Under the arcane rules of Congress, the House and Senate must still translate this blueprint into actual budget appropriations. Therein lies the rub. Back in the days when Republicans still claimed to believe in balanced budgets, they led the way in enactinglimits on federal spending.

Current law caps core defense spending at $549 billion in fiscal year 2018. The defense authorization bill, in contrast, pegs the request for core Pentagon operations at $634 billion, with another $66 billion to fight ongoing wars in Afghanistan, Iraq, Syria and other hot spots. The latter funds are not subject to budget caps.

At his signing ceremony, Trump called on Congress to overturn its spending cap on the military. Many Republicans would be amenable, but Democrats may demand a parallel relaxation of budget limits on domestic spending, a non-starter for conservatives.

Supporters of increased military spending, led by the Pentagon, point to how overworked the armed services are in todays world environment.

We arent big enough to do everything were being tasked to do,complainedAdmiral William Moran, vice chief of naval operations, in recent congressional testimony.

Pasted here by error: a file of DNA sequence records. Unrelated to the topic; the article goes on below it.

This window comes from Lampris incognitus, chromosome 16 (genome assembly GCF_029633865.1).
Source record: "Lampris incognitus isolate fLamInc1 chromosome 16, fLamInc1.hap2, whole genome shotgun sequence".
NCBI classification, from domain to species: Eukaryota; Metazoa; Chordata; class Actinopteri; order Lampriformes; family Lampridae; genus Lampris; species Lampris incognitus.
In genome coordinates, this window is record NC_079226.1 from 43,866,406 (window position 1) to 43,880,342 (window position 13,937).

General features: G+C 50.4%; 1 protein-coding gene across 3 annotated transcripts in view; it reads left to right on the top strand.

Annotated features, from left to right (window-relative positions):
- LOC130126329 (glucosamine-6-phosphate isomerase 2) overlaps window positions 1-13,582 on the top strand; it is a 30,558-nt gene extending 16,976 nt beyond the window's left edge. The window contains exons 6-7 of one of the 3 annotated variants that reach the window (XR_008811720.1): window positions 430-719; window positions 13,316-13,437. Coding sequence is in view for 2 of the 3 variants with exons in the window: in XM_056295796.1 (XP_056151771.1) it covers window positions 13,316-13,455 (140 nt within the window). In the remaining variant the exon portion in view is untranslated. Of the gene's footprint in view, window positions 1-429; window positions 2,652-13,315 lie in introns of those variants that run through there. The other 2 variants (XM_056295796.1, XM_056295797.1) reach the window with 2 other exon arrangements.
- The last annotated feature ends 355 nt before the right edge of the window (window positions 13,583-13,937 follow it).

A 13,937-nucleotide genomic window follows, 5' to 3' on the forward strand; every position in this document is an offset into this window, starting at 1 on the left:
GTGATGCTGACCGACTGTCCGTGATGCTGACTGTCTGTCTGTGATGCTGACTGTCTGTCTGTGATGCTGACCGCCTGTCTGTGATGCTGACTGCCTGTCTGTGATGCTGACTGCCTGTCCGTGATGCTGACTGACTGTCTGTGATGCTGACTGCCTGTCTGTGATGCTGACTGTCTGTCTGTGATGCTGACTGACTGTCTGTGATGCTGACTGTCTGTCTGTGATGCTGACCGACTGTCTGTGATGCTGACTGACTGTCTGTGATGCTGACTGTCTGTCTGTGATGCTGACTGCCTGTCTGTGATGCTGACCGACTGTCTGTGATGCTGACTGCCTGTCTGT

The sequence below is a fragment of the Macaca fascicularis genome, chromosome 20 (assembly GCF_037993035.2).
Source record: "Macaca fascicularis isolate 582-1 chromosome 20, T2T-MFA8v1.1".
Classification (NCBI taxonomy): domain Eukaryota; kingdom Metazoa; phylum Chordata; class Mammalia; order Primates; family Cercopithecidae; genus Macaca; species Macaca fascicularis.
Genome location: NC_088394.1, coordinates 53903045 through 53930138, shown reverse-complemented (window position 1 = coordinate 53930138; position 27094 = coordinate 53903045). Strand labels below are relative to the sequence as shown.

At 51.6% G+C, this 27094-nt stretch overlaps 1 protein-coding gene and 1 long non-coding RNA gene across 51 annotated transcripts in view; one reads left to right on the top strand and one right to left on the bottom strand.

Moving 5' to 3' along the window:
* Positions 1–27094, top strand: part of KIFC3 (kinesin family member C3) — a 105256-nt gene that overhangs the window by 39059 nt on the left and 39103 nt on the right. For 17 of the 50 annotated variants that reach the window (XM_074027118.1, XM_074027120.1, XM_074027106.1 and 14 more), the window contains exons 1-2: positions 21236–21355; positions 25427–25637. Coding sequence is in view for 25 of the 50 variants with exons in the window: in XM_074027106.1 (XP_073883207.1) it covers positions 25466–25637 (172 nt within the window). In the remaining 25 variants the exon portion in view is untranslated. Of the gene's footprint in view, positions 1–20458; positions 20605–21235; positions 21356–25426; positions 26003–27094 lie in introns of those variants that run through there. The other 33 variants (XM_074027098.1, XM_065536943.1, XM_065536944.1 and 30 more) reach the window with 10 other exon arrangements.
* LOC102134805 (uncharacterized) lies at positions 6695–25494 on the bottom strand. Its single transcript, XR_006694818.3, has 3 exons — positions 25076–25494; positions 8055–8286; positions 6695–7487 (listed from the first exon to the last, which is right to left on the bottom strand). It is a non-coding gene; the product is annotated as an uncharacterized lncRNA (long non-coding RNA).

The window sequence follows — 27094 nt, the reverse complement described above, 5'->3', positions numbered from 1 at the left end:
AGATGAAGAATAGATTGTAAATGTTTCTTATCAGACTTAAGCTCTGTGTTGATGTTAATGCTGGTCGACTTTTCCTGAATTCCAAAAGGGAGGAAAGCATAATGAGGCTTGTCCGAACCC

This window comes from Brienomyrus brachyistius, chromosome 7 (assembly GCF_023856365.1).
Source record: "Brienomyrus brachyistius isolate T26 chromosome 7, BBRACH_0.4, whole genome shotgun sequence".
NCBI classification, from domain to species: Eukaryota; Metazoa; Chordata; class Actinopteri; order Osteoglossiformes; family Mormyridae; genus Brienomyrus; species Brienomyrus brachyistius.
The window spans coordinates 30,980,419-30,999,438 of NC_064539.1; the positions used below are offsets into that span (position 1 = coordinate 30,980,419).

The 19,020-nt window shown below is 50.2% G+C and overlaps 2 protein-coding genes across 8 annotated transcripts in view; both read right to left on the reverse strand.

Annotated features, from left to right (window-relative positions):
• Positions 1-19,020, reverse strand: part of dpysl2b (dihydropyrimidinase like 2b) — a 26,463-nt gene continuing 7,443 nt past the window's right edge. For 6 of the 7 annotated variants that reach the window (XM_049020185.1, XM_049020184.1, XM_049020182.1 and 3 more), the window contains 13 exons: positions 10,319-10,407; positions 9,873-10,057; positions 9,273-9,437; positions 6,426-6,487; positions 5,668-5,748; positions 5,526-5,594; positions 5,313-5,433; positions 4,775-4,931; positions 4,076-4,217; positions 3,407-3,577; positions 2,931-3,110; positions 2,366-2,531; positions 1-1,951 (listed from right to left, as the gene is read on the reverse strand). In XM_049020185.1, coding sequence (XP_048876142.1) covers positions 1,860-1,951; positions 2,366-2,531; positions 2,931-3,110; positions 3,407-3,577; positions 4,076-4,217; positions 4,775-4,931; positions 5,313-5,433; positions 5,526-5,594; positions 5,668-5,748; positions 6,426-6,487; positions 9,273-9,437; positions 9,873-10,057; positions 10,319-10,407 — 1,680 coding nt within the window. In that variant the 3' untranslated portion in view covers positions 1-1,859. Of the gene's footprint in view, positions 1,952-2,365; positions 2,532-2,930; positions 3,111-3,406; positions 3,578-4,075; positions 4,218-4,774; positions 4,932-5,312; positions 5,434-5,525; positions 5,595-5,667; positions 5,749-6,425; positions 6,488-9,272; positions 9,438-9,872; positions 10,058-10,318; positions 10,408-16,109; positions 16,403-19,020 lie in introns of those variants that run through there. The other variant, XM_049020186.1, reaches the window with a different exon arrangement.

Policing the World

Moran was right: its a lot harder to police the world with 300 ships then it was several decades ago with nearly 600 vessels and only one serious foe.

Three F/A-18E Super Hornets assigned to Strike Fighter Attack Squadron 115 fly in formation over the aircraft carriers USS Ronald Reagan, USS Theodore Roosevelt and USS Nimitz and their strike groups, along with ships from the South Korean navy, as they transit the Western Pacific, Nov. 12, 2017. (Navy photo by Lt. Aaron B. Hicks)

Seen another way, however, budgetary realities might be sending us amessagethat its no longer feasible, or in the national interest, to maintain nearly a quarter million troops in more than 170 countries and territories abroad.

Nor is it necessary for our defense to carry out vast military exercises from the Baltic States to the Sea of Japan in order to maintain dominance in Central Europe, the Pacific and Indian Oceans, the Persian Gulf, the Middle East, North Africa, and any number of other locations all while conducting live military operations in Afghanistan, Iraq, Syria, Somalia, Yemen,Niger, and other war zones.